Audio channels WPP iQ

Turning up the volume

Will newer audio channels go mainstream in 2020?

When it comes to audio technologies, smart speakers and voice are generating the most buzz. But voice is by no means ubiquitous yet – our ComTech panel shows that only a quarter of US adults own a smart speaker.

Nevertheless, newer generations will grow up with audio seamlessly embedded in their lives; they will voice their commands, questions and desires and expect speedy responses from a variety of voice-enabled devices.

Despite smart speakers’ potential, at the moment people mainly use them for streaming music and checking the weather – not exactly pushing the technology to its limits. The number one issue preventing smart speakers from reaching their tipping point is lack of confidence in their ability to answer questions correctly.

While our research shows that half of voice assistant users have had commercial interactions, such as adding products to a cart, or checking retail opening times, fear of buying the wrong thing is holding them back from completing a purchase. To increase consumer confidence and usage, manufacturers will need to improve the technical capabilities of voice devices.

But audio is far broader than smart speakers, and we predict that 2020 could herald a new age of audio advertising. We expect podcasts to be one of the fastest growing channels for ad spend: according to our Getting Media Right 2019 study, 63% of marketers say they plan to increase spend in podcast advertising over the next 12 months.

The intimate and highly personal nature of podcasts offers advertisers a highly receptive audience. It’s one of the least cluttered channels and therefore one of the most engaging – our measurement of podcast advertising shows above average lifts on metrics such as purchase intent when compared to our norms data.

Radio is also reinventing itself, tapping into the broader resurgence of audio as a marketing channel. Beyond the traditional mass-reach FM channels, the digitisation of radio is fuelling greater industry diversification, enabling the rise of more niche stations.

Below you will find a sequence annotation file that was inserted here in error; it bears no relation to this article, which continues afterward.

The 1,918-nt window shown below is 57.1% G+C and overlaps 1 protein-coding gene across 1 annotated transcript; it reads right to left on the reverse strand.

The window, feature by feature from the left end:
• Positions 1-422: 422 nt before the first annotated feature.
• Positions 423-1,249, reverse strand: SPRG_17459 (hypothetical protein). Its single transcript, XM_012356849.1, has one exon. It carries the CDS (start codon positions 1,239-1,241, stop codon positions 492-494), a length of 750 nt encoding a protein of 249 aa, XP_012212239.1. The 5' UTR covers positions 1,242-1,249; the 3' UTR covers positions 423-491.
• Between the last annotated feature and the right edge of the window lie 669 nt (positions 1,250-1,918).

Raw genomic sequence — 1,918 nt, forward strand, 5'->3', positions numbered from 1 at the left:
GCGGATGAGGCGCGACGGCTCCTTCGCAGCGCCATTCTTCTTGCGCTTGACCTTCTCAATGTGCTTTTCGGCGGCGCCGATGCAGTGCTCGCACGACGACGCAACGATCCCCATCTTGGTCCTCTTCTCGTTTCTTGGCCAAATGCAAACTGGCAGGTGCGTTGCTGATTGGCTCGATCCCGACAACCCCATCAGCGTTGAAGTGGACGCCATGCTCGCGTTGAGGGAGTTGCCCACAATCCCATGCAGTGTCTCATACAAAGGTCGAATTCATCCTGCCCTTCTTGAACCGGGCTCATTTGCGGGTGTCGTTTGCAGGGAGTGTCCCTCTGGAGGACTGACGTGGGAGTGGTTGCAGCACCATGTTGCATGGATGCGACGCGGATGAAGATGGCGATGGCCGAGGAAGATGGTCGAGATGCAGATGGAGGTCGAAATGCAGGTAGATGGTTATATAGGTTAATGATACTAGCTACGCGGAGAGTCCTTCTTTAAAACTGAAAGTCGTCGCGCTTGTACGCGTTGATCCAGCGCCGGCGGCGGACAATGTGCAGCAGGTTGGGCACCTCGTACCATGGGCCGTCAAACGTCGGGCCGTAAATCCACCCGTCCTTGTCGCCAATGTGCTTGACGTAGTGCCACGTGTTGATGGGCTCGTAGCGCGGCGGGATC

Our audience analysis in Sweden shows the way in which people are consuming broadcast content is shifting to online.

Online listening reaches 9.8% of 12-79 year olds in Sweden overall, according to the official radio currency (measured by Kantar). But reach becomes much higher when looking only at younger age groups – 2020 could be the make-or-break moment for newer audio channels. Brands could lose interest in voice commerce if smart speaker manufacturers fail to improve their functionality.

What’s next for audio channels?

Podcasts need to become more measurable to help advertisers and brands understand the ROI from their investments.

Radio will continue to modernise in a way that helps brands reach new audiences and reinforces its position as a relevant, reliable advertising medium.

Over the next 12 months, marketers will need to ensure that brands are much more closely aligned with these audio moments.

Heather O’Shea


published on

24 January 2020


Technology & data Communications

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